Gorgeous but deadly
IT is a sad fact of life that some of the most toxic garden plants are also among the most attractive. Wander through any wellstocked garden at almost any time of the year and you’ll be surrounded by plants with poisonous leaves, fruit, sap, bark and roots.
These poisons are the means by which these plants protect themselves from browsing animals.
Luckily most animals seem to know which plants to avoid, either because of a bitter taste or unpleasant smell.
The Portugal Laurel ( Prunus lusitanica) is a popular and attractive small, evergreen tree.
In spring the branches are heavy with lovely, creamy- white flowers, followed by clusters of small, plum- like black berries.
It is these that can be consumed by curious children and can cause a serious illness.
Even the common Cherry Laurel ( P. laurocerasus), which produces berries that are still used in parts of Tasmania to make cherry laurel jam can be a problem.
The main toxins are in the youngest leaves and within the hard kernels of the fruit.
The most dangerous of all garden plants is the common oleander ( Nerium oleander) every part of this plant is extremely poisonous.
When pruning or removing an oleander, be sure to wear full protection, including a face mask and eye protectors. Drifting particles can cause blindness and the wood dust, if inhaled can have a deadly effect.
Even burning oleander wood is a hazard because the smoke is toxic.
The most sinister plant I’ve ever experienced and has become a weed on Schouten Island is Apple of Sodom ( Solanum bermanii). It has maple- like, hairy leaves armed with fierce, hooked spines. However, it is the round, green- yellow fruit that are particularly deadly.
Hellebores are among the most popular winter- flowering plants and all species possess some toxicity. However, the Black Hellebore ( H. niger) has strongly poisonous sap which can cause considerable skin damage, especially when older plants are being cut apart to create new divisions. It is essential to wear water- proof gloves when doing this job with any hellebores.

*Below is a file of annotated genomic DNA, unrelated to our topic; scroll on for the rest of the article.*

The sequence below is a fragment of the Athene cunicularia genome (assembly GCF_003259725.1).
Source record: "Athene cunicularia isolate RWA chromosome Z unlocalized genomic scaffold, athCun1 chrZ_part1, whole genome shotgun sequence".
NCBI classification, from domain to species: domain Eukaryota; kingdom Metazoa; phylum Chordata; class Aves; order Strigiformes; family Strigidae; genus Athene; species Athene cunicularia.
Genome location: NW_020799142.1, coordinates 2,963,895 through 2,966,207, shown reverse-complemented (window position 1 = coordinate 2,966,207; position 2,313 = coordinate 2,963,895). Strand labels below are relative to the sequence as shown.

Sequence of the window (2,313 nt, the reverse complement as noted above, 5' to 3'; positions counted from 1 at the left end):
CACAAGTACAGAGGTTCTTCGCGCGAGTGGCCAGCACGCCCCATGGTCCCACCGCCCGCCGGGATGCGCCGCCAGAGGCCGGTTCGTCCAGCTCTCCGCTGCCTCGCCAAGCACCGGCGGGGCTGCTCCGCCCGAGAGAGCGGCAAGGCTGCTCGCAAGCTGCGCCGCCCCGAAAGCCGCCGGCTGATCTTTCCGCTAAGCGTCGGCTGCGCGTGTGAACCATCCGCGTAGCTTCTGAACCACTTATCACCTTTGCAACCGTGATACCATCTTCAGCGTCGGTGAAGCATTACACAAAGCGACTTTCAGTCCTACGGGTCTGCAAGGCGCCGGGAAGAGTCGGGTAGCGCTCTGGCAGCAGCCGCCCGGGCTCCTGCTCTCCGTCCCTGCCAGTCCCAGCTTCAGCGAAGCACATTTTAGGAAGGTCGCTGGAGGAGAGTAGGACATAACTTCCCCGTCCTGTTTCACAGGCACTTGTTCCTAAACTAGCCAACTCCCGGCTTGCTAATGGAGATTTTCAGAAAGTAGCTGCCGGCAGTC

The beautiful laburnum or Golden Chain tree can be another toxic horror, mainly because the wood, bark, leaves and especially the hard black seeds are among the most poisonous of any plant.
After flowering, laburnum trees are usually laden with tiny pods that burst open, scattering the seeds. Small children may be tempted to try to chew them with serious consequences.
Some people have expressed interest in the tomato- like fruit of potato plants, with Pink Eye plants carrying enormous clusters.
These must never be eaten because they also are poisonous. In fact so is potato foliage, plus any tubers that have turned green because of exposure to sunlight.
Within a few weeks, following autumn rains, a large number of toadstools and other types of cap- fungi will be popping up, usually beneath trees. Many of these are far too dangerous to eat.
Among the most dangerous is the bright orange, fairy- tale toadstool covered with white spots. This is Fly Agaric and is highly poisonous.
We can help prevent poisoning from garden plants by handling all of them carefully. Never take the risk of tasting the leaves, fruit or any other part of a plant that is not normally eaten.
CUTE KILLERS: Nerium oleander, a beautiful but deadly poisonous plant; and ( below) Fly Agaric, a pretty toadstool but highly toxic.